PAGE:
As a new extension of the TFI Latin American Media Arts Fund, the TFI WorldView partnership have awarded three development grants of up to $10,000 to filmmaking teams based in Latin America and the Caribbean.
The award of up to $10,000 is exclusively for development, pre-production and/or production (finishing funds excluded) of each project with an intended running time of 60 – 90 minutes. All awardees of the TFI Latin American Media Arts Fund will be announced at the Tribeca Film Festival in April.
Sergio Daniel Estrada López – Night Inside Me
Sergio has a degree in Social Communication (UCB), diploma in Documentary Production (University del Valle, Cali-Colombia 2010), master in Planification and Management of local development (CESU-UMSS). For the last eighteen years he has worked as a documentary producer and director. The principals: “Beatriz junto al pueblo (Beatriz with the people)” (2010); “Un Dia Más (One Day More), a documentary about Bolivian Immigration in the United States (SANFIC 2009); “Cocalero”, a documentary about the campaign of President Evo Morales Aima (Sundance Festival, Official Selection 2007); “Music of the World: Music of the Bolivian Amazon, produced by Spanish Television; “Inkallajta: Historic patrimony of humanity” produced by UNESCO, “The millenial coca” and “Cocaine and Alternative Development” produced by Spanish Television. He participated at the Sunny Side of the Doc 2012 at the Latin American Village and at the Coproduction Market of Guadalajara Film Festival 2012 with the documental project “Night inside me” (IBERMEDIA 2011)
Michelle Serieux – Swimming on Dry Land
Michelle is a trained writer, director, producer and actor. Originally from the French Creole island of St Lucia, Michelle studied MultiMedia, Drama and Cultural studies at the University of the West Indies Mona (CARIMAC), whilst pursuing concurrent courses in the performing arts and photography at the Edna Manley College of the Visual and Performing Arts. Michelle is a graduate of the Film Division at Columbia University School of Arts, and of New York University’s School of Continuing and Professional Studies. Her previous work in Theatre has seen collaborations with Nobel Laureates Derek Walcott, Arthur Miller and Seamus Heaney, as well as the producer Elisabetta Di Mambro of Change Performing Arts Italy. Michelle has worked in Europe, the US and the Caribbean for clients such as UNIFEM, UNESCO and other organisations such as New Heritage Theatre in New York City and the Oscar Award Nominated IMPACT Repertory Theatre. Aside from English, Michelle speaks Spanish, French, French Creole and under the right conditions, basic Portuguese and Italian.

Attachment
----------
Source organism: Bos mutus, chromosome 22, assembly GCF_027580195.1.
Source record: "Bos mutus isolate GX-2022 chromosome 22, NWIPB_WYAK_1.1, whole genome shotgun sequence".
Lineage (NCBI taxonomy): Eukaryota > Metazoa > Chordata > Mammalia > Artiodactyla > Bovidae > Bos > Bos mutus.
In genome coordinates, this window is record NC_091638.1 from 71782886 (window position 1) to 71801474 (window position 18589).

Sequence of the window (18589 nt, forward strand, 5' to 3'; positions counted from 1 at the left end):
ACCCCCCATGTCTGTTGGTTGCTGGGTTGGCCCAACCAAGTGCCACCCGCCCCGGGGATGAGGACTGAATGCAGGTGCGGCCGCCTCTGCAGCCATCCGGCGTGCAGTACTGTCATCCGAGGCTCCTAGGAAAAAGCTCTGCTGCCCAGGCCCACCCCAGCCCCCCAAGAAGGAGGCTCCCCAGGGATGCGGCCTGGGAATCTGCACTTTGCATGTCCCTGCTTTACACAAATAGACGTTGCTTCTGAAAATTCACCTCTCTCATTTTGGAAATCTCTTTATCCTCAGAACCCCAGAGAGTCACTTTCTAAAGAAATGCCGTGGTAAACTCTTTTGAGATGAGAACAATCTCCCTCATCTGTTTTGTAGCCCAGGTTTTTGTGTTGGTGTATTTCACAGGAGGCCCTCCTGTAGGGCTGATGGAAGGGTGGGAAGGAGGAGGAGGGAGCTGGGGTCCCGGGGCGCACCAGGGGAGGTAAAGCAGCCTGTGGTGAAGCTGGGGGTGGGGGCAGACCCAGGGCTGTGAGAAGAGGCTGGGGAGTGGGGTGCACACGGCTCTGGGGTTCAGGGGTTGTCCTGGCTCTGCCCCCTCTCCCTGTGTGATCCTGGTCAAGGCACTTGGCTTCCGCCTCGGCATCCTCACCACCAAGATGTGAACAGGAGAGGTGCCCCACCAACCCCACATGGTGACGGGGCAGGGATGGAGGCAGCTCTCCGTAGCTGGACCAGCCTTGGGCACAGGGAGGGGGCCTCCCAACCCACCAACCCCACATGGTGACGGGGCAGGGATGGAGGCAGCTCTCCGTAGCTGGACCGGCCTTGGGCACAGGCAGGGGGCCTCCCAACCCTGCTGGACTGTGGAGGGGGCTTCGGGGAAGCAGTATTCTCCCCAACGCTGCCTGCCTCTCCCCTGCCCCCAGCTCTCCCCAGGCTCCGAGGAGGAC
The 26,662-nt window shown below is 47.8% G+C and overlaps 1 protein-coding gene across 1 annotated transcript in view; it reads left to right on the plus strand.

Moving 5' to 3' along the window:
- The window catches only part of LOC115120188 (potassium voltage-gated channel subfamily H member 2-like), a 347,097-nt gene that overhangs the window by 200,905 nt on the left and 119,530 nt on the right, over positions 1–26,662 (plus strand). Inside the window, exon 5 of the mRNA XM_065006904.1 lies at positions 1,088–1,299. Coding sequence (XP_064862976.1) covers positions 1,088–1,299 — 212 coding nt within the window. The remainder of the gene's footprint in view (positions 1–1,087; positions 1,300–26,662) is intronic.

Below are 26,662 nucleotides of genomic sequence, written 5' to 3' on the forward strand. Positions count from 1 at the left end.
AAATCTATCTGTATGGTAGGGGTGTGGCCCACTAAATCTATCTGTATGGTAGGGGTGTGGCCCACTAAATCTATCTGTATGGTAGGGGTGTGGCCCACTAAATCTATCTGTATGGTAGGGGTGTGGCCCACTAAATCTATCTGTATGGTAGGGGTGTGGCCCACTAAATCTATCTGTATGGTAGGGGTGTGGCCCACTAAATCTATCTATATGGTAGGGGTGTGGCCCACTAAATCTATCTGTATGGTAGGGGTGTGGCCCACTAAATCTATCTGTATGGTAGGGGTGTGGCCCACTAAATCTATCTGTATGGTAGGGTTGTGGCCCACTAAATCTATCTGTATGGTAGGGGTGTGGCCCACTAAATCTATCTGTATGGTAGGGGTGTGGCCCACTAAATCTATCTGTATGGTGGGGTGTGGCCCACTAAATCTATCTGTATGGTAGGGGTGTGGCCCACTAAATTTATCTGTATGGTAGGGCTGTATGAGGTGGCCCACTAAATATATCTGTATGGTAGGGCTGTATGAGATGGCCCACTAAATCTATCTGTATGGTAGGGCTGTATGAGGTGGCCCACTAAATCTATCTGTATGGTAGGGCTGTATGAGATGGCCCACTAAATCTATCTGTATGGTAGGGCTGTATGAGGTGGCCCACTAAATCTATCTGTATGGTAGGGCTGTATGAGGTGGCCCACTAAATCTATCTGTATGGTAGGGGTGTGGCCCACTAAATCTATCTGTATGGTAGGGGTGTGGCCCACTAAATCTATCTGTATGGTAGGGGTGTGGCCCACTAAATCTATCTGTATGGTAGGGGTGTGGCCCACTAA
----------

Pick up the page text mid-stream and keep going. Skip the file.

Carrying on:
Anabel Rodriguez – Growing in Oil
Anabel’s initiation in the arts began in the theater, having worked in an experimental theater group in Caracas (TallerExperimentaldeTeatro) for several years before having left for London. She graduated as a filmmaker at London Film School, where she directed four of her first films. One of them, a short documentary, called ISAU, confirmed the connection Anabel has with displaced people. Her camera looks straight to her subject, and this way of viewing reveals somehow the inner worlds of people. It’s a view that stops in apparently meaningless gestures. Anabel has since directed several short and midlength films, both fiction and documentary, her last project was the beforementioned “The Barrel” for the “Why Poverty” scheme.
The Tribeca Film Institute is a 501 (c)(3) year-round nonprofit arts organization founded by Robert De Niro, Jane Rosenthal and Craig Hatkoff in the wake of September 11, 2001. TFI empowers filmmakers through grants and professional development, and is a resource for and supporter of individual artists in the field.
For more information and a list of all TFI programs visit www.tribecafilminstitute.org.